These debates are inevitable, especially on social media. And while they can be a barometer of public sentiment, they are unlikely to exactly reflect the opinions of Burberry’s target high-net-worth clientele.

    There is much to hope for a brand like Burberry. Its distinct history and British identity mark it out in the higher echelons of the luxury fashion world. Lee’s new blue and white checkered scarves seem to have some virality, and his clever lineup of bags is deliciously humorous and elegant. However, some fashion fans yearn for a little extra “oomph.”

    In January, Burberry presented its Chinese New Year collection at a pop-up in Hebei province, China. Photo: Burberry
    In January, Burberry presented its Chinese New Year collection at a pop-up in Hebei province, China. Photo: Burberry

    While Lee’s lo-fi style of visual communications for the brand may not translate as well into markets like China or APAC as well they do in the West, this latest LFW show has certainly given Burberry a boost among fashion’s inner circles and China’s netizens. A clear identifiable direction is key to success in luxury, and Lee’s is taking form.

    Weibo user Daoshanhuohaiyeshihou1 (@刀山火海也是猴1) commented that “elegant and classic Burberry is back again.”

    Meanwhile, Xiaohongshu user CaoTravis (@曹Travis) called the show “beautiful.”

    “The creative director has found the vibe — rock ‘n’ roll, rebellion, with a touch of ‘I don't care about anything,’ yet still maintains some of the elegance of Jane Eyre, tinged with the sadness of Amy's departure in the background music,” the poster wrote.

    Commercial rebound not yet underway#

    The latest fiscal news from Burberry, issued in November last year, is that the brand would miss its target of low single-digit growth for fiscal year 2024. This has put a dampener on the brand’s ability to engineer a big commercial rebound under Lee.

    The brand reported a notable sales slump in September 2023, coinciding with the debut of Lee’s inaugural runway creations and a revamped brand identity in stores.

    Reuters reported that demand in China had “evaporated,” and comparable store sales growth went from 18 percent in Q1 2023 to just 1 percent in 2Q 2023.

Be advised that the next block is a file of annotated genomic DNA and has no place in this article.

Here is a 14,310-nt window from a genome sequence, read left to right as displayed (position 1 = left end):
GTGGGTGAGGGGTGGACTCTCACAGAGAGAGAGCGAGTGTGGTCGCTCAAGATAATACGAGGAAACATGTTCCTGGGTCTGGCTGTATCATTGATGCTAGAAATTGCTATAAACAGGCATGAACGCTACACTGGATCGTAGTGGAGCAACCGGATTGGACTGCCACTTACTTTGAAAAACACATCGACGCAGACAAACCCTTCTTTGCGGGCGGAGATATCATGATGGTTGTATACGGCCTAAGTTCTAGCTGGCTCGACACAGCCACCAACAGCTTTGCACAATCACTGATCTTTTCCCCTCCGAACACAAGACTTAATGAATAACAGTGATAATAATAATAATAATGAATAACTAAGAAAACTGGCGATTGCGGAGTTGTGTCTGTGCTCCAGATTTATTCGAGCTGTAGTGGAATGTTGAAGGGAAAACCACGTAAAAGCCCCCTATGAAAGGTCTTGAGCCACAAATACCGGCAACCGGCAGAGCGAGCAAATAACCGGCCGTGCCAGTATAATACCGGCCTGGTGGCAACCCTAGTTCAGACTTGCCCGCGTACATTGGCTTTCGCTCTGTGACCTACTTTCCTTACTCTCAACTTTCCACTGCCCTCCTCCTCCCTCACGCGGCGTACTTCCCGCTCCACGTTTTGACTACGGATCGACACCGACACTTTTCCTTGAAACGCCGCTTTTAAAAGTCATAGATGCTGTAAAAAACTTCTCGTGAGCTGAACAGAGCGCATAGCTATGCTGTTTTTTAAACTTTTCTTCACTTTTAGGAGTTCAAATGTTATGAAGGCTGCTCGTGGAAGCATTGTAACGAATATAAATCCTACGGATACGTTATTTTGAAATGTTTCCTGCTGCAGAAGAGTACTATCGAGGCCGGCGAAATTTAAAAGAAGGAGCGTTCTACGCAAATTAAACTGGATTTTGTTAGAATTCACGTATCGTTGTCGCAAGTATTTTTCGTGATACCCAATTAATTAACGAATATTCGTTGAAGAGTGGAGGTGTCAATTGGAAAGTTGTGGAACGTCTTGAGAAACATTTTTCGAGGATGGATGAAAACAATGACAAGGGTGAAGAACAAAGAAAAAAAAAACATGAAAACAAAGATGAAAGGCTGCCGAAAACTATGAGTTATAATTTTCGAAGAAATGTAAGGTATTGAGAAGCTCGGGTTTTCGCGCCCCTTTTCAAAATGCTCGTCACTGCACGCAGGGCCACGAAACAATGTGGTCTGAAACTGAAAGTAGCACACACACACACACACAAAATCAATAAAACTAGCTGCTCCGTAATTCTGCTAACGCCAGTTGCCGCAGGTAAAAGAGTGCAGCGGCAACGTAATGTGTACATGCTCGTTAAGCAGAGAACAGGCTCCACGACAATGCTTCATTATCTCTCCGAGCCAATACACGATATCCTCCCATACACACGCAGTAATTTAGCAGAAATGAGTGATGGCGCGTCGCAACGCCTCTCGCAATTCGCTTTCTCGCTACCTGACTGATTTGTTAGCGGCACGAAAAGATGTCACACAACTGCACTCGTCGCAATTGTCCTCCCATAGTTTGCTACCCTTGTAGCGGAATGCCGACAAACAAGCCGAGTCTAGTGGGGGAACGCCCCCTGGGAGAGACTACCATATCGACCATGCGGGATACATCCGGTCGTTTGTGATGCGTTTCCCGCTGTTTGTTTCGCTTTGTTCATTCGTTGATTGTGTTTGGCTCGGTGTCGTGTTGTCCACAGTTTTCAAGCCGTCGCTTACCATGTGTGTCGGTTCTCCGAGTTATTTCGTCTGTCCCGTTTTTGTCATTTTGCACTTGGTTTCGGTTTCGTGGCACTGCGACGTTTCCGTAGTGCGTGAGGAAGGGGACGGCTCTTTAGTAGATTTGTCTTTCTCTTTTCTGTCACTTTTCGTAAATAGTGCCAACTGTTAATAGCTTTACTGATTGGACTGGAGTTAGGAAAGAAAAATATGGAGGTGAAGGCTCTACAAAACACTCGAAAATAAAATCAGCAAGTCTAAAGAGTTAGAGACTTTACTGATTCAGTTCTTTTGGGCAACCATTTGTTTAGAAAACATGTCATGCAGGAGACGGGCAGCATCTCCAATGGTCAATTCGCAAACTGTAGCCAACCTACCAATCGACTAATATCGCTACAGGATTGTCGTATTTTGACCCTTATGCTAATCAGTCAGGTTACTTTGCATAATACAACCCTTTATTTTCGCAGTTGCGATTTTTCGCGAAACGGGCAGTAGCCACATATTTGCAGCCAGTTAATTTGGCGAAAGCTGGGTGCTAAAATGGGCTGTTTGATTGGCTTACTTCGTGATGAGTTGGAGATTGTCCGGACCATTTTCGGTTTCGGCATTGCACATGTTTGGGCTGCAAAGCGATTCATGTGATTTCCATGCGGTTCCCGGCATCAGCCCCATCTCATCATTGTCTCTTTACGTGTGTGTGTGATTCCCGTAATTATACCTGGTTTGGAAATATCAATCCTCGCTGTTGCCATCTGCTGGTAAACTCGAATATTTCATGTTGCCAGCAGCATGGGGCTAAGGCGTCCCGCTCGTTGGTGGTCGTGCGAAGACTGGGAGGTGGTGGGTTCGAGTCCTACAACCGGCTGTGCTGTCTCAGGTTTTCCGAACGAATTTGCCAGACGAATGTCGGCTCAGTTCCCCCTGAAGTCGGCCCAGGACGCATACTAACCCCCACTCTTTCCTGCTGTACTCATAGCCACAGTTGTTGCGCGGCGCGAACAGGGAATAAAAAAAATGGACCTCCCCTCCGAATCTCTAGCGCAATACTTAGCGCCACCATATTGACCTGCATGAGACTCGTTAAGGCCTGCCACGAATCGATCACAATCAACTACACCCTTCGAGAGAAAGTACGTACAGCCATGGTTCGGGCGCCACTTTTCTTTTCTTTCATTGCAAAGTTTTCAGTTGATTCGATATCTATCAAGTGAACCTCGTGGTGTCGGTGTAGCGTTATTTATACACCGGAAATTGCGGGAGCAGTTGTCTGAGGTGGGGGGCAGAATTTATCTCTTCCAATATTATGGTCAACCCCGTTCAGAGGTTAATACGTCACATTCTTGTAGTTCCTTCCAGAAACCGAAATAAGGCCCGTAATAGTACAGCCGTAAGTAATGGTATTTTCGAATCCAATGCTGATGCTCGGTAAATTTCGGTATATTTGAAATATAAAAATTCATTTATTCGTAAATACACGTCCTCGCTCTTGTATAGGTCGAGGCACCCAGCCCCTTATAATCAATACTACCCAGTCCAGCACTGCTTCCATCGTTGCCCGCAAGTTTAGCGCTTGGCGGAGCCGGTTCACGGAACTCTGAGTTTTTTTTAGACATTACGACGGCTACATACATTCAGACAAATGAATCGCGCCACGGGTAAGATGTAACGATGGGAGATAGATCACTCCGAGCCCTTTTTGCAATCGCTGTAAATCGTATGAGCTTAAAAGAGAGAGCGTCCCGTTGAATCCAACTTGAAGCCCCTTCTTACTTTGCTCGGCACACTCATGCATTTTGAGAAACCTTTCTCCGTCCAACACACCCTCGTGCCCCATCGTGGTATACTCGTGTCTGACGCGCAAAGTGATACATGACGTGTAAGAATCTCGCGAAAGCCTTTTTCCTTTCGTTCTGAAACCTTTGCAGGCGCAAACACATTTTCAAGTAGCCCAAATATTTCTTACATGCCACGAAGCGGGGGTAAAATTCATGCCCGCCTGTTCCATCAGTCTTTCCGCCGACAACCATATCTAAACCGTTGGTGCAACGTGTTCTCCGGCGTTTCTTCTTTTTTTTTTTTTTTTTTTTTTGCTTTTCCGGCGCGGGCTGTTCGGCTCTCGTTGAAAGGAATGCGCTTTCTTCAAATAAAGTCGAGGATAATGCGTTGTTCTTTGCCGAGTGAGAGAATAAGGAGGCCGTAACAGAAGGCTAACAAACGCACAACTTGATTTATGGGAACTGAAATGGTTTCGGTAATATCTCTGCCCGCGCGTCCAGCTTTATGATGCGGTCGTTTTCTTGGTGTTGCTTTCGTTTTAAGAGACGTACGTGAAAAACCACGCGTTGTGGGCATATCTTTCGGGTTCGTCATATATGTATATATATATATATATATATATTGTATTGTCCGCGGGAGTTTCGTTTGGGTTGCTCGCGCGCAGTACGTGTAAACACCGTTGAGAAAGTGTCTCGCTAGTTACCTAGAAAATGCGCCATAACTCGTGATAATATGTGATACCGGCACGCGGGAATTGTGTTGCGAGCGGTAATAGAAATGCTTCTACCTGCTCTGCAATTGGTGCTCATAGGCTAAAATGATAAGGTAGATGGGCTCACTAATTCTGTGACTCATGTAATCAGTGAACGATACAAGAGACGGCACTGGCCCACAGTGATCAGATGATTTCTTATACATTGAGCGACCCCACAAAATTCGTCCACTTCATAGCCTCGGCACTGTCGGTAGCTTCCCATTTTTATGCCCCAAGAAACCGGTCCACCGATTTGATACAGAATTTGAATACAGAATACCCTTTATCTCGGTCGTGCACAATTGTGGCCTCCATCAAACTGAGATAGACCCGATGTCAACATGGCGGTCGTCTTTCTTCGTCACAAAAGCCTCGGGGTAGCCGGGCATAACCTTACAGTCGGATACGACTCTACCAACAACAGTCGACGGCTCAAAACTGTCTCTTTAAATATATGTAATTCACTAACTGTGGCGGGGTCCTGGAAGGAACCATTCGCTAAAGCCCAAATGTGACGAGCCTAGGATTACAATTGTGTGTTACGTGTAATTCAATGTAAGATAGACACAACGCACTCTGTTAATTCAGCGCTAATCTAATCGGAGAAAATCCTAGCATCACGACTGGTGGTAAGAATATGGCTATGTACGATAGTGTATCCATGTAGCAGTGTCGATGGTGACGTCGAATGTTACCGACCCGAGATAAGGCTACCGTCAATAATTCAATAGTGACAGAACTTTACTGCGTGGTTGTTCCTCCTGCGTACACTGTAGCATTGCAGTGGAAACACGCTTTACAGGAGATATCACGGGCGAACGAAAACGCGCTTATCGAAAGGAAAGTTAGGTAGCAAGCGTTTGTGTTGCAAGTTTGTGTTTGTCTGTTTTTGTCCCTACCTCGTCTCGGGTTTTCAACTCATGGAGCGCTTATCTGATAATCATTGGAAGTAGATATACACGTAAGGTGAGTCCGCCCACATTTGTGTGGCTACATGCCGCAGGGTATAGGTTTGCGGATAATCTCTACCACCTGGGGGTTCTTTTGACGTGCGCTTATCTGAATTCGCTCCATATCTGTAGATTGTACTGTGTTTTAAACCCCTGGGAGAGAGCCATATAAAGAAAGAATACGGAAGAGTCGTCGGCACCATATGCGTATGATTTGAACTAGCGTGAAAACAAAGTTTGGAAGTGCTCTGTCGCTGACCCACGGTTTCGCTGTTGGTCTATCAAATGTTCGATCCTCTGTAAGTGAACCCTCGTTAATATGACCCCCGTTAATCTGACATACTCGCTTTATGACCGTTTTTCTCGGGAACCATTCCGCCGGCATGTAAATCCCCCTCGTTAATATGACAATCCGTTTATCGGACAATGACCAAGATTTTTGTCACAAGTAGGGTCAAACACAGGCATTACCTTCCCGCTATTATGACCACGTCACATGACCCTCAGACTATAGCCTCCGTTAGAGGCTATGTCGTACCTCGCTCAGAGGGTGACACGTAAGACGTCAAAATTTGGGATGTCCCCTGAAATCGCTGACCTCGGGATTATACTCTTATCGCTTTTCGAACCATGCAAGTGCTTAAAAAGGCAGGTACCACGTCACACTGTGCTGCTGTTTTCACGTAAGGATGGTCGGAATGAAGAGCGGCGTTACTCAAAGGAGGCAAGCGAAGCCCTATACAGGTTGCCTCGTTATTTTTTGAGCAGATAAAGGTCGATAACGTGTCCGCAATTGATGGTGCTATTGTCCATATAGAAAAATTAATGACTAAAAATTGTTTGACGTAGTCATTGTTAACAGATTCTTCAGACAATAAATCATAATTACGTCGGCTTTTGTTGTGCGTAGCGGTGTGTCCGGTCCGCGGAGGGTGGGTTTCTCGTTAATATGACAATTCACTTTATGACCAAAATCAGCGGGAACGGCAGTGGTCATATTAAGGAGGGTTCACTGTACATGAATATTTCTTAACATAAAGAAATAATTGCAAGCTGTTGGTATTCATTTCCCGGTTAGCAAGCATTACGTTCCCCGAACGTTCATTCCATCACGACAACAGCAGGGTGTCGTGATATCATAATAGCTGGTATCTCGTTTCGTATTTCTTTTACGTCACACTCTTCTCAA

Burberry CEO Jonathan Akeroyd said the revenue decline was “very much geared around the macro” elements of the luxury market, as opposed to the reception around Lee’s new products.

    Even so, this is a hard pill to swallow for the brand, considering that sales in mainland China had increased 46 percent YoY in the three months to July 1 2023.

    In those stellar results, propelled by China’s post lockdown rebound, Burberry highlighted outerwear (up 36 percent YoY) and heritage rainwear as categories that performed well.

    So perhaps it’s no wonder that Lee’s latest collection focused so much on outerwear looks, raincoats, trenches, tartans, and long floor-skimming skirts that nod to a low-key elegance befitting today’s era of quiet luxury. On global social media, there were comparisons to other UK outerwear heritage labels like Belstaff, but perhaps that is no bad thing in this climate.

    • Daniel Lee's latest Burberry collection was a strong return to British heritage, showing commercial potential to appeal to China, its largest global market.
    • With a drop in comparable store sales from 18 percent in Q1 2023 to just 1 percent in 2Q 2023, the brand is under pressure to churn out covetable staples.
    • Chinese netizens generally responded well to Lee’s vision, but there were some reservations, particularly regarding Burberry's recent price hikes and brand positioning.
    • Brands must not overestimate their legacy pull and account for client price hike fatigue or risk alienating China’s aspirational middle class consumer.